People who want to work from home are lazy and just want to watch Loose Women, businessman claims

A BUSINESSMAN who claimed people who work from home are "lazy" and just want to watch Loose Women has been blasted online.

James Cox, 35, said those who still refuse to commute are "spoilt and entitled" since Covid restrictions were lifted UK-wide on July 19.


The recruitment company boss from Putney, London, said WFH job candidates just "want to doss on the sofa with your laptop in your dressing gown/PJs", in a lengthy LinkedIn post.

He said he is "sick and tired" of hearing interviewees refuse to be put forward for office-based roles

James wrote: "I’m so sick and tired of hearing candidates tell me they want to 'work from home'.

"I’ve even found out that there is even an abbreviation for it now! WFH!!

"I’ve done this job for 15 years and before Covid, I had never heard anyone ever say to me that they want to work from home, the world experiences an awful pandemic and all of a sudden we're all entitled to work from home!!

"You want to work from home! So you don’t have to get dressed at 6am? So you can save money on travel? So that you can watch Loose Women on your lunch break?

"I am so tired of hearing people tell me that they don't want to go forward for a role because it does not allow them to work from home!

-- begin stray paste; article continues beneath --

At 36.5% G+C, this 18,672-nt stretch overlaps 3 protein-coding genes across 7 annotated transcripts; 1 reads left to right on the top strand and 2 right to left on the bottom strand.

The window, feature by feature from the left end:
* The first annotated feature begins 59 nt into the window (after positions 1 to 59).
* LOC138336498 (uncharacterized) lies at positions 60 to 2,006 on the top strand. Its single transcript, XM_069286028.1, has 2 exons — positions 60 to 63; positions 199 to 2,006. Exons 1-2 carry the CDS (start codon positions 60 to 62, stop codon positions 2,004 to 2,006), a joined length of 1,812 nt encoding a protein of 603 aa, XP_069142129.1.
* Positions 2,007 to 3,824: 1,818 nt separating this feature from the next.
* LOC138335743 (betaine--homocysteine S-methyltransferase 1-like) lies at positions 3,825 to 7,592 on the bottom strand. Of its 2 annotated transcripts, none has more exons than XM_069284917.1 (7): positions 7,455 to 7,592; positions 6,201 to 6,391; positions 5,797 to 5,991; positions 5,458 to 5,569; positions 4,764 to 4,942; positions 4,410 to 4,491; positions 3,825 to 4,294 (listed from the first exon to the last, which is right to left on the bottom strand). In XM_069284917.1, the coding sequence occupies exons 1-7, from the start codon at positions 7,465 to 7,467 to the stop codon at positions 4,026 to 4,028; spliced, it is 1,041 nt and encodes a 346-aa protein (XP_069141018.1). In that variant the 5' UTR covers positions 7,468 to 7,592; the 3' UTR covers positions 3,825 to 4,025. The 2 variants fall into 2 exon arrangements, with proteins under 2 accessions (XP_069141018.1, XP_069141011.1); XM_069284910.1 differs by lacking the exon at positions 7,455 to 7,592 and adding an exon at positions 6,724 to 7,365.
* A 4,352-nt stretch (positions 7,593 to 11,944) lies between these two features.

"Come on everyone, let's pull together, stop the working from home nonsense and let’s get Britain working again!

"Working from home so that you can feed the squirrels at 11am in the garden!"

He was swiftly blasted for his comments, with LinkedIn users calling them "dated, old drivel".

But despite the outcry – which included prank calls from angry readers – James insists he stands by his beliefs.

James said: "Unemployed people are turning down offers because they have to go into the office five days a week.

"I don't know what they're thinking, they're unemployed and have no income."

On March 16 last year, the Prime Minister urged Brits to "start working from home where they possibly can" as Covid cases rapidly spread across Britain.

The measures were a bid to make public transport exclusive to essential workers – including those with the hard-hit NHS – and to stop coronavirus spreading in workplaces.

Restrictions were lifted on July 19, meaning working from home is no longer a requirement.

But Boris Johnson this month warned that Brits could be asked to stay out of the office again under the Government's Winter Covid Plan.

The PM unveiled a "toolbox" of tough contingency measures that could be imposed at short notice to wrestle down a fresh spike last week.


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